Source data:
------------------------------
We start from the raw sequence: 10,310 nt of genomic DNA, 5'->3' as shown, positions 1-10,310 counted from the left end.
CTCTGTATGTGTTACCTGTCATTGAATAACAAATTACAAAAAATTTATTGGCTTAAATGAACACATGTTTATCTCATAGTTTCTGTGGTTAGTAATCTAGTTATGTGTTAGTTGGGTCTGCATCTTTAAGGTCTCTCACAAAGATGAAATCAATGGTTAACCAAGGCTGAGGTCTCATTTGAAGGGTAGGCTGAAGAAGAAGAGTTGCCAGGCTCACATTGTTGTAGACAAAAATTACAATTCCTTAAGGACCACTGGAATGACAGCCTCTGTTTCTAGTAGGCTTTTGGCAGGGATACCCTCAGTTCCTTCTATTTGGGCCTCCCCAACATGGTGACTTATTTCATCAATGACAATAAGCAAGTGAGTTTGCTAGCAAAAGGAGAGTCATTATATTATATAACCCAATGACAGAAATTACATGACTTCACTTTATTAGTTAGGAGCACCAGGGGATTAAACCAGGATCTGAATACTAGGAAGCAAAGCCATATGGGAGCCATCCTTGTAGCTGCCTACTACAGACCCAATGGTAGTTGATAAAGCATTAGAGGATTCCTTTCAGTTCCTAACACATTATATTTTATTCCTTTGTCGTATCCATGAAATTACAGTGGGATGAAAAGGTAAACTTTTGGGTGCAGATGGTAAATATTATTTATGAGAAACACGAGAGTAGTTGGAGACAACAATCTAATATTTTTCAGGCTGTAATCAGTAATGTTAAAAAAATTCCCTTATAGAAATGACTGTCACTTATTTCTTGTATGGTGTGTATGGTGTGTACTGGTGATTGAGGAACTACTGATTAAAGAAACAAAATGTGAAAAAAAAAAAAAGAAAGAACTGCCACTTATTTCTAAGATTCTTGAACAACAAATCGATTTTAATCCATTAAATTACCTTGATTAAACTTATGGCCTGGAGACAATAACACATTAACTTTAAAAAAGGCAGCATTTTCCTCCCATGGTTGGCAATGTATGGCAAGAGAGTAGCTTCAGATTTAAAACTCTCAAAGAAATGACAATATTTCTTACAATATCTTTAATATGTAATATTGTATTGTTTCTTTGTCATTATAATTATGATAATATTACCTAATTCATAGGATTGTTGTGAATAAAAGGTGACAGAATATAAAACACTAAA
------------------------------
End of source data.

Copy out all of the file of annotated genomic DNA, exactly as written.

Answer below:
We start from the raw sequence: 10,310 nt of genomic DNA, 5'->3' as shown, positions 1-10,310 counted from the left end.
CTCTGTATGTGTTACCTGTCATTGAATAACAAATTACAAAAAATTTATTGGCTTAAATGAACACATGTTTATCTCATAGTTTCTGTGGTTAGTAATCTAGTTATGTGTTAGTTGGGTCTGCATCTTTAAGGTCTCTCACAAAGATGAAATCAATGGTTAACCAAGGCTGAGGTCTCATTTGAAGGGTAGGCTGAAGAAGAAGAGTTGCCAGGCTCACATTGTTGTAGACAAAAATTACAATTCCTTAAGGACCACTGGAATGACAGCCTCTGTTTCTAGTAGGCTTTTGGCAGGGATACCCTCAGTTCCTTCTATTTGGGCCTCCCCAACATGGTGACTTATTTCATCAATGACAATAAGCAAGTGAGTTTGCTAGCAAAAGGAGAGTCATTATATTATATAACCCAATGACAGAAATTACATGACTTCACTTTATTAGTTAGGAGCACCAGGGGATTAAACCAGGATCTGAATACTAGGAAGCAAAGCCATATGGGAGCCATCCTTGTAGCTGCCTACTACAGACCCAATGGTAGTTGATAAAGCATTAGAGGATTCCTTTCAGTTCCTAACACATTATATTTTATTCCTTTGTCGTATCCATGAAATTACAGTGGGATGAAAAGGTAAACTTTTGGGTGCAGATGGTAAATATTATTTATGAGAAACACGAGAGTAGTTGGAGACAACAATCTAATATTTTTCAGGCTGTAATCAGTAATGTTAAAAAAATTCCCTTATAGAAATGACTGTCACTTATTTCTTGTATGGTGTGTATGGTGTGTACTGGTGATTGAGGAACTACTGATTAAAGAAACAAAATGTGAAAAAAAAAAAAAGAAAGAACTGCCACTTATTTCTAAGATTCTTGAACAACAAATCGATTTTAATCCATTAAATTACCTTGATTAAACTTATGGCCTGGAGACAATAACACATTAACTTTAAAAAAGGCAGCATTTTCCTCCCATGGTTGGCAATGTATGGCAAGAGAGTAGCTTCAGATTTAAAACTCTCAAAGAAATGACAATATTTCTTACAATATCTTTAATATGTAATATTGTATTGTTTCTTTGTCATTATAATTATGATAATATTACCTAATTCATAGGATTGTTGTGAATAAAAGGTGACAGAATATAAAACACTAAA